WATERLOO — Thanksgiving meant a lot to Ondrej Psenicka.
It wasn’t a holiday feast or the first of three United States Hockey League games in as many days that put an extra bounce in the step of the 6-foot-6, 201-pound Waterloo Black Hawks forward.
Rather, it was the arrival of his mom, Ludmila, from his home in Prague, Czech Republic that made the day particularly special. It marked the first time Psenicka had seen any of his family since he arrived in Waterloo back in August for his first season in the USHL.
“We get to video chat a lot,” Psenicka said. “I’ve missed my parents.”
Psenicka is not the first foreign player in Waterloo. The Black Hawks have had players from Japan, Russia, Sweden, Finland and from the Czech Republic, too.
Because of that experience, Black Hawks’ head coach P.K. O’Handley says he and his staff probably keep closer tabs on Psenicka to see how he is adjusting not only to the North American style of hockey, but to the United States, Iowa and Waterloo.
“You read their body language a little better, their facial expressions,” O’Handley said. “I don’t think people realize how difficult it would be if they changed places with a 17-year-old and moved to another country and had to perform not knowing the language, the culture.
“Those are things he’s been going through and has done extremely well with. Now that we are 10-to-15 games in, he is settling in with the North American game, settling in with his teammates and the last three weeks you’ve really seen that smile on his face and maybe a little relief that all is going to be okay.”
In 17 games, Psenicka, whom Waterloo selected in Phase II of the USHL Draft last May, has four goals and three assists.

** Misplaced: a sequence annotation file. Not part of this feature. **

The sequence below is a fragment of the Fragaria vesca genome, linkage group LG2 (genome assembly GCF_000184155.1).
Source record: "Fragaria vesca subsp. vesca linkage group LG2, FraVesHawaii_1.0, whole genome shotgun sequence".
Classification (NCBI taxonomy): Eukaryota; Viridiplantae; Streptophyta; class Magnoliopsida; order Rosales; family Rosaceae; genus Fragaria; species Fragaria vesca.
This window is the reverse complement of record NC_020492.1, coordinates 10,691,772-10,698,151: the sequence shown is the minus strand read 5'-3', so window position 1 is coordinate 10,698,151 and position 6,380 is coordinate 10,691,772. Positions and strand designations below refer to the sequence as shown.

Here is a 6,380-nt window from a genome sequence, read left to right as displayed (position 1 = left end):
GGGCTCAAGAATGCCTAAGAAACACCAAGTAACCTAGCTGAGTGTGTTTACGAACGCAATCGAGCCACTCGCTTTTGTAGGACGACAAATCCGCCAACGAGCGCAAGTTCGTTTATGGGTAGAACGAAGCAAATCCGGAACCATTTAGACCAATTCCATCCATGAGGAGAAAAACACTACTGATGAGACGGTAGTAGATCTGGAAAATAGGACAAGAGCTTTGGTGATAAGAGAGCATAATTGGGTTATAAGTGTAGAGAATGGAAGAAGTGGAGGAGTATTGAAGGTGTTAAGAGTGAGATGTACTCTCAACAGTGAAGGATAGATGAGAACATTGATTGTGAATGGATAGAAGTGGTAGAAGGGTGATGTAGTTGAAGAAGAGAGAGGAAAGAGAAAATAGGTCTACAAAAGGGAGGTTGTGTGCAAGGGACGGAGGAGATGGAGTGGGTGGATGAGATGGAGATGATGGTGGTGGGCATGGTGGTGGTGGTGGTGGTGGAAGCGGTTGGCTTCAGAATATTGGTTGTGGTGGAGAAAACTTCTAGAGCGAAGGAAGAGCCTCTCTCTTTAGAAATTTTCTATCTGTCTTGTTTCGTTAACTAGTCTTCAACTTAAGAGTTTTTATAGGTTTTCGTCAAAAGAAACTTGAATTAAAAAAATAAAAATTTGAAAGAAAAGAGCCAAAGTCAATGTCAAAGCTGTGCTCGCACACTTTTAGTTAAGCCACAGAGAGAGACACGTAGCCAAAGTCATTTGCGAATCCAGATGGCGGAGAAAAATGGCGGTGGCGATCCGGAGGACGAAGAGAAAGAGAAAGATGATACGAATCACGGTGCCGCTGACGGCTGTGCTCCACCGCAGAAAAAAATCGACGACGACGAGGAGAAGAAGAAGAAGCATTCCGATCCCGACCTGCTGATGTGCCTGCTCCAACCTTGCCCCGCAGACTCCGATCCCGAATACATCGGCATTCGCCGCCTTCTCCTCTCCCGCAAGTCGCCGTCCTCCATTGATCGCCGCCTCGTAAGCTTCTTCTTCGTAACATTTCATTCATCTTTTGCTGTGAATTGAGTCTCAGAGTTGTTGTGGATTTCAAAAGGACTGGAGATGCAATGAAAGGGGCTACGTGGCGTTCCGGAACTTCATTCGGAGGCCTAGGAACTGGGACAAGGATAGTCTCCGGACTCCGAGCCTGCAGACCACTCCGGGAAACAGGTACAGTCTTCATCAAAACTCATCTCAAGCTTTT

“At the beginning it was quite hard for me,” Psenicka said. “English and the style of play was new. But it is getting better. I feel more comfortable. I’m having a good time with the guys.
“My English has gotten a lot better and I can speak better with the guys, the staff and coaches.”
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Waterloo and O’Handley typically assign a teammate to help foreign players navigate their new surroundings. Defenseman Nic Belpedio has been that person for Psenicka.
“I think at the start he was a little bit lost, trying to figure it out and learn English better” Belpedio said. “He practices (English) every day at home. He’s definitely starting to catch on to everything and by the end of the year, I guess you would say, will be like a full-time citizen.”
Psenicka is a prized prospect back in the Czech Republic, but had aspirations to follow his brother Tomas to the United States with hopes of playing college hockey.
Tomas played in the USPHL with the New Jersey Hitmen.
“After Waterloo picked me, I came to their camps and then they offered me a chance to play and I was very happy,” Psenicka said. “It has been my goal to play here for years. It is a big reason why I didn’t sign a contract with my old team (HC Sparta Praha). I wanted to remain an amateur. I want to play in college.”
Psenicka, who says he plans on playing at least two seasons in Waterloo, has been adapting to North American hockey and in particular learning how to use his big frame.
“I’m working on it. I know I’m a big guy and that I need to play more physical,” Psenicka said.
O’Handley believes Psenicka is on the right track to show college and pro scouts that type of player.
“We’ve got to get his feet moving more north rather than east-west,” O’Handley said. “Rather than across the rink, we’ve got to get him going up and down the rink and taking the puck to the net. Those are things he is learning.
“He is a big guy who can skate. The guys who are deciding his future are wanting a big man’s game of some sort. We are trying to make him understand that, but that is not his game. But that is what they are looking for, that is what they are judging him on. Right, wrong or indifferent, that is the way it is. He understands and he’s doing a great job.”